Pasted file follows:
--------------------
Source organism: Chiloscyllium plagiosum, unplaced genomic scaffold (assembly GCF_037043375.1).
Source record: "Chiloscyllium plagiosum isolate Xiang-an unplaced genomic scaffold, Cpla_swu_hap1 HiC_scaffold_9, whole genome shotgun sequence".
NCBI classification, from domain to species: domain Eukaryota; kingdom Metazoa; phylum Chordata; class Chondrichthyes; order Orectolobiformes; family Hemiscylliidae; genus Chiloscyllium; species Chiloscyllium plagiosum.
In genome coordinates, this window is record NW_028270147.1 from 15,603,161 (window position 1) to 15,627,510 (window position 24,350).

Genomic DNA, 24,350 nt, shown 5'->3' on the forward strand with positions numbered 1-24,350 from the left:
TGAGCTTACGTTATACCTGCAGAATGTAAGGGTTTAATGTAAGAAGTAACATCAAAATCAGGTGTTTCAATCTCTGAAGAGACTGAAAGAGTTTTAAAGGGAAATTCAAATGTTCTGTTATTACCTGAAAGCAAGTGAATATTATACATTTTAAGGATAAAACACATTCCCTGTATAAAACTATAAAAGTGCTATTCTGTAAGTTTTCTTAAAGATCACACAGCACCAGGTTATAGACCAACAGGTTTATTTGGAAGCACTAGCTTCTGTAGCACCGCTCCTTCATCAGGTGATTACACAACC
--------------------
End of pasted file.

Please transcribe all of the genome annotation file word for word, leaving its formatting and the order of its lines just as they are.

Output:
Source organism: Chiloscyllium plagiosum, unplaced genomic scaffold (assembly GCF_037043375.1).
Source record: "Chiloscyllium plagiosum isolate Xiang-an unplaced genomic scaffold, Cpla_swu_hap1 HiC_scaffold_9, whole genome shotgun sequence".
NCBI classification, from domain to species: domain Eukaryota; kingdom Metazoa; phylum Chordata; class Chondrichthyes; order Orectolobiformes; family Hemiscylliidae; genus Chiloscyllium; species Chiloscyllium plagiosum.
In genome coordinates, this window is record NW_028270147.1 from 15,603,161 (window position 1) to 15,627,510 (window position 24,350).

Genomic DNA, 24,350 nt, shown 5'->3' on the forward strand with positions numbered 1-24,350 from the left:
TGAGCTTACGTTATACCTGCAGAATGTAAGGGTTTAATGTAAGAAGTAACATCAAAATCAGGTGTTTCAATCTCTGAAGAGACTGAAAGAGTTTTAAAGGGAAATTCAAATGTTCTGTTATTACCTGAAAGCAAGTGAATATTATACATTTTAAGGATAAAACACATTCCCTGTATAAAACTATAAAAGTGCTATTCTGTAAGTTTTCTTAAAGATCACACAGCACCAGGTTATAGACCAACAGGTTTATTTGGAAGCACTAGCTTCTGTAGCACCGCTCCTTCATCAGGTGATTACACAACC